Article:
The King of Summer: Stand by Me (1986)
“Maybe he’s dead!”
“He’s not dead, he’s still breathing you idiot.”
“Well, I don’t know!”
The permanence of Stephen King stories is birthed in their genre trappings. Like any great horror or thriller, genres which King programed, the imagination lingers beyond the conception of a shock, festering in the implications of structure and how its characters react. But King, by writing beyond such “genre” fare, showcases the crystallization of an effective emotional through-line, no matter the outrageousness of the scenario. Stand by Me, based on King’s novella The Body, understands such serious molding in both personality and narrative, even if the tale is far away from the realms of spirits and killer clowns.
Most of this book-to-screen coherency can be attributed to the script by Raynold Gideon and Bruce A. Evans, which is an adolescent dream in how it captures humans on the hinge of self-discovery, tattered innocence, and confrontation of time’s limitations. Its flavor for cheap vulgarity, witty side-cracks, and reservoirs of deep connection become the present stage for a narration — recited by Richard Dreyfuss, no less – of The Writer, one of the boys involved in an account of murder, adventure, bravery, and childishness. His dead-eyed, plain-as-day recollections are told in sharp contrast to the sweeping naturalism of the nostalgic “flashbacks”, although it all is masterfully gentle in the hands of director Rob Reiner, someone who, even while buried in a filmography comprised of Misery, This is Spinal Tap, The Princess Bride, still has time for show-stopping cameo performances (“I wait ALL WEEK for the fuckin’ Equalizer!”).
Oregon’s beauty, with its cascading dark green tree branches and the dewy light blue expanse of the sky, finds a home in Reiner’s calm, understated approach to drama, suspense, and environment. A famous scene where the boys are chased off a train bridge by, well, a train, is supremely well-staged, with the locomotive noisily charging towards their place on the wood slabs of the overpass, sold via swift cutting and a deft exemplification of threat and the threatened; the train looming large over their little bodies frantically sprinting away from danger. The grandeur of the location shooting aligns perfectly with the small-scale pathos of the story; it’s pretty and yet it doesn’t care, contributing to the energy of these boys and how their responses are usually in their own state of response to how they’re supposed to behave. In that awkward in-between state, children, always in fear of not acting like they should, show their truest self.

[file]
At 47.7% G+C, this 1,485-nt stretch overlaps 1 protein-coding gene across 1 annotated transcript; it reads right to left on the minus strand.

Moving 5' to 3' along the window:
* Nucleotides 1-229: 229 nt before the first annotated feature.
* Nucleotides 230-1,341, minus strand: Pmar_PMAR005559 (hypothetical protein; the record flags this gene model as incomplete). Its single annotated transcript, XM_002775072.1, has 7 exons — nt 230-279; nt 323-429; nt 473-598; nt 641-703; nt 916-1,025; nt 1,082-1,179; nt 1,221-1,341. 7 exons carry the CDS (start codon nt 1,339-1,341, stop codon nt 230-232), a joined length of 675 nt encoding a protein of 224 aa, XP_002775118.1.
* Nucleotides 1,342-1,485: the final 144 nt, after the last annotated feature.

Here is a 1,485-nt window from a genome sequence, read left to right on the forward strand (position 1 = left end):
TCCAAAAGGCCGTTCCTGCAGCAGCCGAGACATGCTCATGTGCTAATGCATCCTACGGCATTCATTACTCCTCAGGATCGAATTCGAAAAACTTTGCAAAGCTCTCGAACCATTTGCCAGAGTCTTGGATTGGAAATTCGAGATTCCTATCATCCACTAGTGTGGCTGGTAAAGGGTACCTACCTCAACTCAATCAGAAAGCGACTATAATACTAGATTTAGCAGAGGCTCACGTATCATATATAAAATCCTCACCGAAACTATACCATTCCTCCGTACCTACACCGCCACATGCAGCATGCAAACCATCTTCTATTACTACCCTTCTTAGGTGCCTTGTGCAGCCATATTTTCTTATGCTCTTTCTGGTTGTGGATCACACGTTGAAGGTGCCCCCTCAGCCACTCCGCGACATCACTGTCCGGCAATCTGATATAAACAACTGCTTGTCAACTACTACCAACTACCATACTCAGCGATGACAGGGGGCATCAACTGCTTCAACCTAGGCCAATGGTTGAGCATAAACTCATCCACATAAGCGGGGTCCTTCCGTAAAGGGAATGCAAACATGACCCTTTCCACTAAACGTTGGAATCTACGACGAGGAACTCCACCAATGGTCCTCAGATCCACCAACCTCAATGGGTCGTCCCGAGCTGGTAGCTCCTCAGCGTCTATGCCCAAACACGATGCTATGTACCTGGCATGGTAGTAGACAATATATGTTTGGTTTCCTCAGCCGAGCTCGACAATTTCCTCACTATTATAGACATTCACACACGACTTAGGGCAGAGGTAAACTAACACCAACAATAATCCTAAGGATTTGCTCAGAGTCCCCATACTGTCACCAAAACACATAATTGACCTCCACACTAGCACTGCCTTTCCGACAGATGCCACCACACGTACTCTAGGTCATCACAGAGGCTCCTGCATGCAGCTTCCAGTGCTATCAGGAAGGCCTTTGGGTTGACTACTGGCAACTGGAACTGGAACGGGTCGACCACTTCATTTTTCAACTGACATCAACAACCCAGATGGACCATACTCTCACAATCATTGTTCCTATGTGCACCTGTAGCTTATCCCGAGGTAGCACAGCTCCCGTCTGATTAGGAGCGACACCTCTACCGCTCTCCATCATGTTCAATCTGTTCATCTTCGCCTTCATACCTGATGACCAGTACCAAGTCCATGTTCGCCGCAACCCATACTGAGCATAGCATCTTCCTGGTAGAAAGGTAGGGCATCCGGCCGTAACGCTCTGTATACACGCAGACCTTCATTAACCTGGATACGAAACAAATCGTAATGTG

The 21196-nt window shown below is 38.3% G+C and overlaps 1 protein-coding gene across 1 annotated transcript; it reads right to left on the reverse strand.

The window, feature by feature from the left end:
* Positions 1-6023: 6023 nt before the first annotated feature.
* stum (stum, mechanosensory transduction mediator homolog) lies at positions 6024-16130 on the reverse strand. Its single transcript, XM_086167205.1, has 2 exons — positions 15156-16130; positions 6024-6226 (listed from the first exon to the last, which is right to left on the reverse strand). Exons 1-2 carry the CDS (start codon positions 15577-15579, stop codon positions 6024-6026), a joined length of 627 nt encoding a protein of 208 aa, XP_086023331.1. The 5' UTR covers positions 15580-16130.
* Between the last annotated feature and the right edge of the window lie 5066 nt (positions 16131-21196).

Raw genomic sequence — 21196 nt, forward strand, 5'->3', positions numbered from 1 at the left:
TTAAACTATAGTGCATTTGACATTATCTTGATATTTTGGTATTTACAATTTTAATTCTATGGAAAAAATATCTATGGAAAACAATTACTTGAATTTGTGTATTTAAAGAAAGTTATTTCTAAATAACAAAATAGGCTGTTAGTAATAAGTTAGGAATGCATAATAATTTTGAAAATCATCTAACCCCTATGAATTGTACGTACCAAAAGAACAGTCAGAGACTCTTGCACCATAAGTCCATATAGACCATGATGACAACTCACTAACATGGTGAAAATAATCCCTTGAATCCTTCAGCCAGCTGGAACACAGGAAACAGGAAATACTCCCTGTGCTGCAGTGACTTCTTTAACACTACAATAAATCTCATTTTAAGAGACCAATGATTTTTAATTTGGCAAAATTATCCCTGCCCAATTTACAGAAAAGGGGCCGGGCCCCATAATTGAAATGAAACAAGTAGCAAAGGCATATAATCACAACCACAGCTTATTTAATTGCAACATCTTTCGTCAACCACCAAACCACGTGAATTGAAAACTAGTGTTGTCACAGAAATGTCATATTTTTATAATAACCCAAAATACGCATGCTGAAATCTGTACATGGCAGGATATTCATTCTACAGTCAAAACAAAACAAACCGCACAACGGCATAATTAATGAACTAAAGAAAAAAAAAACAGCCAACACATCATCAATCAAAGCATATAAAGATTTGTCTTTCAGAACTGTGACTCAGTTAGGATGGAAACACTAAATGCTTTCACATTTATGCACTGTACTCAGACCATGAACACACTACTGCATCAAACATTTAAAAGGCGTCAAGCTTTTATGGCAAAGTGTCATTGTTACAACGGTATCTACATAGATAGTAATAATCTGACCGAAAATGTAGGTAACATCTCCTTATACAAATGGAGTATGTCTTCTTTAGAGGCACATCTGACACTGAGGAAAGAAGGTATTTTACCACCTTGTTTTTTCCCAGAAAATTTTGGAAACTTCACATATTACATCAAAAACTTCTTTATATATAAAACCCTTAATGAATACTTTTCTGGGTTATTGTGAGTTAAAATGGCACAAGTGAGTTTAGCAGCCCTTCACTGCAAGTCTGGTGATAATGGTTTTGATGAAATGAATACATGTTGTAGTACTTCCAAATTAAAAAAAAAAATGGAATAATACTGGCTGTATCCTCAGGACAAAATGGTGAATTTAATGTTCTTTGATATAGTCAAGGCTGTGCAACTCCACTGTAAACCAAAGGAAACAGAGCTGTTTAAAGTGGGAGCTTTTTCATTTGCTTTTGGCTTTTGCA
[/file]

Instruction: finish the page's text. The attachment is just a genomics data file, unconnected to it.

And no other group of kids could’ve brought that necessary tenderness and empathy to this source. River Phoenix. Wil Wheaton. Corey Feldman. Jerry O’Connell; they’re all astonishing, and the sentiment is completely unforced, the energy implying their own personal discoveries along with the characters they’re portraying. What’s more poignant is Phoenix’s final moment, with The Writer commenting on Chris’ tragic end, akin to the early death of the actor himself. Fading into oblivion, the narration pieces together the divide between the beauty of nostalgia and the pain of growing up into a single mirage of a soul imprinting itself onto memory. It’s a scene which sells King’s inherent success as an artist as well as the triumph of bringing it to screen in translation: it is not the distinct occurrences which affect us, but the cumulative power of them, flowing like a stream.
But King-agnostics hardly know how funny his work is, or how heartwarming, although the scares come first in a lot of his tapestries. Stand by Me is consistently hilarious and sweet, and there’s not a pair of ghost twins in sight, highlighting King’s gift for precision within developed dynamics, pushing stakes to their intended intensity for such a little tale. This movie is scary (at times), and that’s because the world they’re growing accustomed to is just that, but by observing a group of twelve-year-old boys' faces, their fears along their adventure, the viewer joins the journey. The narrator, like any other member in the audience regarding their personal tales, tells his story like a vivid episode, weaving his pent-up impression into a story which sends relatability across the trees. Reiner takes a Linklater route (Linklater owes a lot to Reiner, here) of curating specific recollections for a broader discussion of nostalgia. What’s responsive for one, soon, is discovered as universal.